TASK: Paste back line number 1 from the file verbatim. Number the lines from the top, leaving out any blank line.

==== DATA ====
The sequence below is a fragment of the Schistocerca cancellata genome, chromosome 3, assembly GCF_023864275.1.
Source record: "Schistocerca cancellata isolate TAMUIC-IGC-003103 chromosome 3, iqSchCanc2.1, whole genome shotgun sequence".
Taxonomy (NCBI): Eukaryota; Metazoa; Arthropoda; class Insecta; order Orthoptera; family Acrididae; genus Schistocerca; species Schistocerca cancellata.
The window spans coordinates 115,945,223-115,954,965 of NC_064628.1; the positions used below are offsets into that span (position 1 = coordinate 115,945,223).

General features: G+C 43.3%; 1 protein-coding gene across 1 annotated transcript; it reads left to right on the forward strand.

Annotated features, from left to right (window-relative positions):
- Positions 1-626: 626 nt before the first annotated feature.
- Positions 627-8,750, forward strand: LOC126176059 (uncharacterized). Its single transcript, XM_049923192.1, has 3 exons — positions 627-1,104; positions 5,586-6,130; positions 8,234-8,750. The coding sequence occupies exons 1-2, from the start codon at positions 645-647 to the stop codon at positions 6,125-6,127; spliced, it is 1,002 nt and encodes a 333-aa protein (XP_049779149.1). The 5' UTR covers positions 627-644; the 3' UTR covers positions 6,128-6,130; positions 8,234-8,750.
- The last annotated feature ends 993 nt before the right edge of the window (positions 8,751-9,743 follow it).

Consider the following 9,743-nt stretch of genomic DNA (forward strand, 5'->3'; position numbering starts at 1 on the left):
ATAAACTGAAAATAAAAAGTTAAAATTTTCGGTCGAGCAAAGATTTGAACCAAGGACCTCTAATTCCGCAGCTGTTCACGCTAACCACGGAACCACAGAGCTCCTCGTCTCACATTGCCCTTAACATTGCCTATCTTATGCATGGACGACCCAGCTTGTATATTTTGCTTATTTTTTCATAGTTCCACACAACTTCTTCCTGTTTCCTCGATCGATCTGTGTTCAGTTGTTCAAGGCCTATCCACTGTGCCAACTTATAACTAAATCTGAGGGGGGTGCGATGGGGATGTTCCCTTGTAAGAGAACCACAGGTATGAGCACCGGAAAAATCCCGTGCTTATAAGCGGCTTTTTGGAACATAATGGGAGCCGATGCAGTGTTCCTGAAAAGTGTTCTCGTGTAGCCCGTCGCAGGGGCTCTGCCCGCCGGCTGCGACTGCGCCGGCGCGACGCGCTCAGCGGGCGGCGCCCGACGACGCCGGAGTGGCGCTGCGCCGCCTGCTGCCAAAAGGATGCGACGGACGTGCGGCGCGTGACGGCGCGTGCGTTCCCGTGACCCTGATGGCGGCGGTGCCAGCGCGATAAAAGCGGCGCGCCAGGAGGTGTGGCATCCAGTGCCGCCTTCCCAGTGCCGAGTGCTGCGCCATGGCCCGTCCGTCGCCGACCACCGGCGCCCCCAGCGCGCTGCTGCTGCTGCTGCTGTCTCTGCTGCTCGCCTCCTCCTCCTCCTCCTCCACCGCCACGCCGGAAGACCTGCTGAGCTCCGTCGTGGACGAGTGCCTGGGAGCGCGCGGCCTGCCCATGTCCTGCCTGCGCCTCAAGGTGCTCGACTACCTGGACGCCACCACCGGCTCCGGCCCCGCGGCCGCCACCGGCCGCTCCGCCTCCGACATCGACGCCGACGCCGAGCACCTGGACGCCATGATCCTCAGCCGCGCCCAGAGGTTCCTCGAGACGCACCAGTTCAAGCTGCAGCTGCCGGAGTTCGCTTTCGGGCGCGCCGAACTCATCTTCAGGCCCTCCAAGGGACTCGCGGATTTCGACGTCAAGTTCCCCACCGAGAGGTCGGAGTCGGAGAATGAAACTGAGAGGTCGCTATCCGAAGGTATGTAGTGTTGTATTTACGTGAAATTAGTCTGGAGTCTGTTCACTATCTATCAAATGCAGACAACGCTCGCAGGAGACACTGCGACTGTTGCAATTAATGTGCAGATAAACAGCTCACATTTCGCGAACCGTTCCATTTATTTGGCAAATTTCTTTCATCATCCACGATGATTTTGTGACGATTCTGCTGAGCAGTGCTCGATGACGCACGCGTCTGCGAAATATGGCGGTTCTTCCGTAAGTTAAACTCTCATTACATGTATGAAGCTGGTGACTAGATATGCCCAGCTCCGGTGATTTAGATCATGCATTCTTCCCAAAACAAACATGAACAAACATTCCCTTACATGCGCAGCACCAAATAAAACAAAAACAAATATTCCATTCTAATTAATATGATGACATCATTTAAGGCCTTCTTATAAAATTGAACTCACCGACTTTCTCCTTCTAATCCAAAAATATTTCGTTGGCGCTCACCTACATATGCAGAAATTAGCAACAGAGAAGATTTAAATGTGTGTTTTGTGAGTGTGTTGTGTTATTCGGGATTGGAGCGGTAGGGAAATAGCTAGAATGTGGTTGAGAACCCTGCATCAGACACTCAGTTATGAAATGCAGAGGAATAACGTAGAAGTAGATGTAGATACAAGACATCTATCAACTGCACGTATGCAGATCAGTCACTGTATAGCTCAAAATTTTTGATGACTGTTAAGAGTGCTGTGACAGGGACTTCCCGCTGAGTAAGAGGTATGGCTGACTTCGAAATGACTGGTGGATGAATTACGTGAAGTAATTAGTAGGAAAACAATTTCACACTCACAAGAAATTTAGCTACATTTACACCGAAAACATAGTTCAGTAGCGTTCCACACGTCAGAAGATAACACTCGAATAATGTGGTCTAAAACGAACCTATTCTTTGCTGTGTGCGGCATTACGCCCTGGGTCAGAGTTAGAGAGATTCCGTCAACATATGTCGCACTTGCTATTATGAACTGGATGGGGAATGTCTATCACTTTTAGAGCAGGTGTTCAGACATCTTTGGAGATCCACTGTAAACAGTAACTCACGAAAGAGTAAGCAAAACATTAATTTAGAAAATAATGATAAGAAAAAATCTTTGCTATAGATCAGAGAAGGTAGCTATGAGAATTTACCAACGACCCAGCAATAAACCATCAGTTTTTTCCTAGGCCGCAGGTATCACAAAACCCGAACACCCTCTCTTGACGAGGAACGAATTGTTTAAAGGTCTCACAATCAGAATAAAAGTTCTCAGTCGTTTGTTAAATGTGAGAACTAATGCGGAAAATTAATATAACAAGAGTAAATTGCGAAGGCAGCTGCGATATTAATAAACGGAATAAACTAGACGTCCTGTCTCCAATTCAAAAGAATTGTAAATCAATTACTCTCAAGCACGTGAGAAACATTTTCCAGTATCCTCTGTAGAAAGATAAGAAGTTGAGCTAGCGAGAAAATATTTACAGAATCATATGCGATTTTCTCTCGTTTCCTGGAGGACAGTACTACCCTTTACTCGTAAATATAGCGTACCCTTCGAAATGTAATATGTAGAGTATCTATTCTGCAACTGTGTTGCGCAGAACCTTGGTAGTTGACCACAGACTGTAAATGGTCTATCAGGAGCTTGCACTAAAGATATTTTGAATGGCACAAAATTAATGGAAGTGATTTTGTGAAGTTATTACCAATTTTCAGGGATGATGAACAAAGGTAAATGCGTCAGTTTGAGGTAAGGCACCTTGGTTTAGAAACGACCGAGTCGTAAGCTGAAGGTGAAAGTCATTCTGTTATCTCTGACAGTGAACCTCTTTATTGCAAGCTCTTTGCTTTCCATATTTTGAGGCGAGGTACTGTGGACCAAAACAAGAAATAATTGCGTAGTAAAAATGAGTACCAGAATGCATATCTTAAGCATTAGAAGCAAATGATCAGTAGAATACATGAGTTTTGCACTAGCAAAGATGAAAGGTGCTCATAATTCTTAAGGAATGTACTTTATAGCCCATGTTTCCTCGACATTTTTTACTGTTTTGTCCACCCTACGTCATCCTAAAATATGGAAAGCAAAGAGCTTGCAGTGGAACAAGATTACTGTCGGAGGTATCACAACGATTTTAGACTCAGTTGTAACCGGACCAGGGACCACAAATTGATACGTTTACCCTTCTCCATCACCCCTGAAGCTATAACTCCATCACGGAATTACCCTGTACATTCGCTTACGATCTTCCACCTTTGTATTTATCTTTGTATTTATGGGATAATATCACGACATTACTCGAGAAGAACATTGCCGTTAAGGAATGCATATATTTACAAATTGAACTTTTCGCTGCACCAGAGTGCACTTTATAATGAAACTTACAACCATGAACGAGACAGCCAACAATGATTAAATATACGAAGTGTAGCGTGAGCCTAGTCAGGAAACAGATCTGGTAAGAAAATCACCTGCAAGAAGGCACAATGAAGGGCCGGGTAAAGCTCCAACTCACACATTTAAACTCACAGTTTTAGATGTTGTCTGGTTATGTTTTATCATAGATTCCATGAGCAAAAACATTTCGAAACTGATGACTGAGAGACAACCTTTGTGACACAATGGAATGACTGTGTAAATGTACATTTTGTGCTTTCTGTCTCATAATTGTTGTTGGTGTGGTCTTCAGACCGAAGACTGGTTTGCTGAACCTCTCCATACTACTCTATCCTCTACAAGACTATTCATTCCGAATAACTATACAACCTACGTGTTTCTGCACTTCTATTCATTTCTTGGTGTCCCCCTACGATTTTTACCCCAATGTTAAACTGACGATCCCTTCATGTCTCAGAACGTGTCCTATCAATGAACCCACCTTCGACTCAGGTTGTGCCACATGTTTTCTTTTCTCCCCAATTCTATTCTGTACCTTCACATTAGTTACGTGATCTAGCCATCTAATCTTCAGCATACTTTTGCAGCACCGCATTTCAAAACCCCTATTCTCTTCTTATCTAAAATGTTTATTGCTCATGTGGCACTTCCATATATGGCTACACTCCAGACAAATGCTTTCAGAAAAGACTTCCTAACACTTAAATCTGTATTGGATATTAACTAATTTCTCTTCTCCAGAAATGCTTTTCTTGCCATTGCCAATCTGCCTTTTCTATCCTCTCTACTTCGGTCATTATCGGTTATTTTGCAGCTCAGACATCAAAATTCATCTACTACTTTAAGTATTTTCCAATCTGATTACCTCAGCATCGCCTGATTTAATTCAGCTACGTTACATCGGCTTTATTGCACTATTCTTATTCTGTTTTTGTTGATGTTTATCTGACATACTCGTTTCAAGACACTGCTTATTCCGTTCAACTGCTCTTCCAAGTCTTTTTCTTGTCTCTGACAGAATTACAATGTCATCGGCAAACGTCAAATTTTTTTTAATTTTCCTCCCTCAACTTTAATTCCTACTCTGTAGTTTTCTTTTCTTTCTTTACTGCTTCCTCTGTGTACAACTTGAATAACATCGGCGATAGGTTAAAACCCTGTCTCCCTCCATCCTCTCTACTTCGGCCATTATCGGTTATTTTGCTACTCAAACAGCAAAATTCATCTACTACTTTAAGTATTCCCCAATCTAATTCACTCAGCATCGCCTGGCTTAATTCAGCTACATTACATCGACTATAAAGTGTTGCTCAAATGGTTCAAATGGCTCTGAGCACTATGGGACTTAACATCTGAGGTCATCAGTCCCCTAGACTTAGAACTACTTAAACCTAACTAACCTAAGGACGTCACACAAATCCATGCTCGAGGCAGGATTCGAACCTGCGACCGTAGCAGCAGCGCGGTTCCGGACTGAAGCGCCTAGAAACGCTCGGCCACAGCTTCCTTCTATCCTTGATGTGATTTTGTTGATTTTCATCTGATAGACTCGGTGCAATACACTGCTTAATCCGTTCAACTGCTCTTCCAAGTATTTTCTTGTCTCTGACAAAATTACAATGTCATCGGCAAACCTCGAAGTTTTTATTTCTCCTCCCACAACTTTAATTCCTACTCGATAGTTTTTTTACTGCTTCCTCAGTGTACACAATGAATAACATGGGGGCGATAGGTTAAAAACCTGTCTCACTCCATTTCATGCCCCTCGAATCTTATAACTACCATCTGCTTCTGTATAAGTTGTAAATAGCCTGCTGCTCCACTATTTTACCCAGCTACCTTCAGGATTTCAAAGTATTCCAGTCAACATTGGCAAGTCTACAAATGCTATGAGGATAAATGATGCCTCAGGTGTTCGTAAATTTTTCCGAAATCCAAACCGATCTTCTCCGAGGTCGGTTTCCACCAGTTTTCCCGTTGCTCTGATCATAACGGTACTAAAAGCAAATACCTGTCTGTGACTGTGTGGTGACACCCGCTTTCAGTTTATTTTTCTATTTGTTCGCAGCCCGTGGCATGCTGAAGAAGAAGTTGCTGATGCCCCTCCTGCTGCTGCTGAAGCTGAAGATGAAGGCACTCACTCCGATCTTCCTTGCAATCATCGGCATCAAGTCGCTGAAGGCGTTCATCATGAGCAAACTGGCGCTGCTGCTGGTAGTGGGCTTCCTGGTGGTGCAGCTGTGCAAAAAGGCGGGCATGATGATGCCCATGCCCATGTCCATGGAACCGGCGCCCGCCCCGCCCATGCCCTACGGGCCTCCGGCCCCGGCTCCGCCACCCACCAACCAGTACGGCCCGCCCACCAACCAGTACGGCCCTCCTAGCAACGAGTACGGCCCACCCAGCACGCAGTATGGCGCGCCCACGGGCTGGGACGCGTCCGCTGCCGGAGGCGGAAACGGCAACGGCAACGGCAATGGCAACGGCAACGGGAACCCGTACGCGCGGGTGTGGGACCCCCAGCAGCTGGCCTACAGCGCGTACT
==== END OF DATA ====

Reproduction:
The sequence below is a fragment of the Schistocerca cancellata genome, chromosome 3, assembly GCF_023864275.1.